Never Let Me Go is based on the novel of the same by Kazuo Ishiguro. It's a dystopian sci-fi film, though from the caps and pictures I've found, you wouldn't assume that. The film stars Carey Mulligan as Kathy, Keira Knightley as Ruth, and Andrew Garfield as Tommy. The film tells the story of three Donors, Kathy, Ruth, and Tommy. We follow their lives, more prominently Kathy's, from their childhood at boarding school straight until Kathy sees Tommy completes (dies from) donating. In this dystopian universe, these children are clones created to donate their organs to whomever. In the novel, the children's purpose isn't made clear until maybe midway through, however in the film, it's clear to the audience but not to the children, at least to a certain point. We see Kathy, Ruth, and Tommy at Hailsham, a Donor boarding school famed for its experiment regarding whether or not the Donors are "real" human beings, whether or not they have souls. As we watch the film, we see love sprout between Tommy and Kathy as children, something that doesn't escape Ruth's eyes. She in a way "steals" Tommy from Kathy and sometime in their 20s, reaches out to Kathy who is a Caretaker (someone who cares for the Donors as they're completing) with the hope to make amends with her childhood friend. By doing this, she sets off a series of events that leads to Tommy and Kathy realizing that they cannot stop the donation process, that they won't be able to spend the rest of their lives together. It sounds awful and sad and you know what? It is. I can't read the book or watch the film without being a bawling mess by the end of them. I also find myself angry with Kathy and Tommy because despite their unhappiness with the fate of dying too soon, they do nothing to stop it, to fight against this terrifying system. The film and book are perfect examples of the dystopian sci-fi genre, except for that one fact. Their complacency with their fates is the only bad thing about this.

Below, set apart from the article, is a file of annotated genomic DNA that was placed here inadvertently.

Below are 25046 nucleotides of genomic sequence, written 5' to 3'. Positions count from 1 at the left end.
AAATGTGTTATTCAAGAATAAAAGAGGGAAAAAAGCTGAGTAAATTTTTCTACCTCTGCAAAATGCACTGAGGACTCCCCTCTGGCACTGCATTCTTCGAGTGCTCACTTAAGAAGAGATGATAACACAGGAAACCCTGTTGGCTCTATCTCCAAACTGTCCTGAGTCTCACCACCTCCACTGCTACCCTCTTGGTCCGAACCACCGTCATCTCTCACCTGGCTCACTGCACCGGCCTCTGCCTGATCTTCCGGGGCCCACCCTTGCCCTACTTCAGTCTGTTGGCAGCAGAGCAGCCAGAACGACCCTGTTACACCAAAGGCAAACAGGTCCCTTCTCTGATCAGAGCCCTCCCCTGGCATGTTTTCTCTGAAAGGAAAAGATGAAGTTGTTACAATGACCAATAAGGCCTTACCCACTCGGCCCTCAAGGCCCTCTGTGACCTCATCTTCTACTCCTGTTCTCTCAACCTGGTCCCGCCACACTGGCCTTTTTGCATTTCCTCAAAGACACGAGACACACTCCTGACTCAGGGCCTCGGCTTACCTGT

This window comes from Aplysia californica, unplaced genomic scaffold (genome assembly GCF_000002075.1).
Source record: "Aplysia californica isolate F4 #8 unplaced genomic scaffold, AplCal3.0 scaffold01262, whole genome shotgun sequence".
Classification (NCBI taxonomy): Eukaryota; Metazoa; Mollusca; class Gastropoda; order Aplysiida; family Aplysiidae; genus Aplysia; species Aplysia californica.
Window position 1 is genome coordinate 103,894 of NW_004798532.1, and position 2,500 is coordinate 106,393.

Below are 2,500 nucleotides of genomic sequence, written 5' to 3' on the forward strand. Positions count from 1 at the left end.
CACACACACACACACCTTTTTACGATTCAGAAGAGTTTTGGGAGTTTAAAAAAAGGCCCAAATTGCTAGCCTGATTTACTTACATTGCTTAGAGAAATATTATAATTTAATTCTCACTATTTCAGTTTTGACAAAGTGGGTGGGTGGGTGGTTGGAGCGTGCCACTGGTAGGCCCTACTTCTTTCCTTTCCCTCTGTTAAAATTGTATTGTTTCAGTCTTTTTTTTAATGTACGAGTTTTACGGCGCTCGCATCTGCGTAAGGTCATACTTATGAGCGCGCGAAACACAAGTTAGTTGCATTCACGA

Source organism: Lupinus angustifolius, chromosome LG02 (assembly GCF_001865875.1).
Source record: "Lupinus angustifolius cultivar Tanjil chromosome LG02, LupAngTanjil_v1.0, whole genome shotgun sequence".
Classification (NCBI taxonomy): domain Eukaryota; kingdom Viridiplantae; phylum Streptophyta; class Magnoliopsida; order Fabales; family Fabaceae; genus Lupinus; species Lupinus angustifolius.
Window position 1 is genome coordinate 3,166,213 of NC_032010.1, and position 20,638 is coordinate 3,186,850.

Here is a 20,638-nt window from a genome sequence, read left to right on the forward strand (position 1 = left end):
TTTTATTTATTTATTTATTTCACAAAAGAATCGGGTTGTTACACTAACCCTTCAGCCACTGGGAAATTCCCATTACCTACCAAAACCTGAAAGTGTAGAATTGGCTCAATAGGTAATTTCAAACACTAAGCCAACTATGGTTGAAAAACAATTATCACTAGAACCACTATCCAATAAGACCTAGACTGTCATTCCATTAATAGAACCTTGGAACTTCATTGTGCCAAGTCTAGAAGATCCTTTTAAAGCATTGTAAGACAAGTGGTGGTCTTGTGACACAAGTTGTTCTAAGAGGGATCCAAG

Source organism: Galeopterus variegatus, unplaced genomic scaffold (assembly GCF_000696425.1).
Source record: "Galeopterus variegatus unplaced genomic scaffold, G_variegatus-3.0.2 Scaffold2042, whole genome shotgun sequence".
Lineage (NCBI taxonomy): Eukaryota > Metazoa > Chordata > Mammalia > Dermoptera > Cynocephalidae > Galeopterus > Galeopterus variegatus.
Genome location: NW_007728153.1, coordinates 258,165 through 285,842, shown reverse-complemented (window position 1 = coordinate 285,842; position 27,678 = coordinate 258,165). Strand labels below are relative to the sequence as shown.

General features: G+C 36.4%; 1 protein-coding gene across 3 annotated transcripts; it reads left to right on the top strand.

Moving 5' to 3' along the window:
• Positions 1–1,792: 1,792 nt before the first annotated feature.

Anyway, I chose this as an inspiration because this film is gorgeously done. The cinematography is incredibly beautiful and works well to create a sense of loneliness and smallness. This is such a delicate and meditative film. It's a film about empathy and I just, I love it so much. On a shallow note, the wardrobe from this film is perfectly cozy and mundane. Even in the muted colours, there is a slight comfort and warmth to be found in them. I find myself coveting Kathy's wardrobe. When she's older and a caretaker, Kathy sports the classic trench coat and never have I wanted a trench coat moreso then now.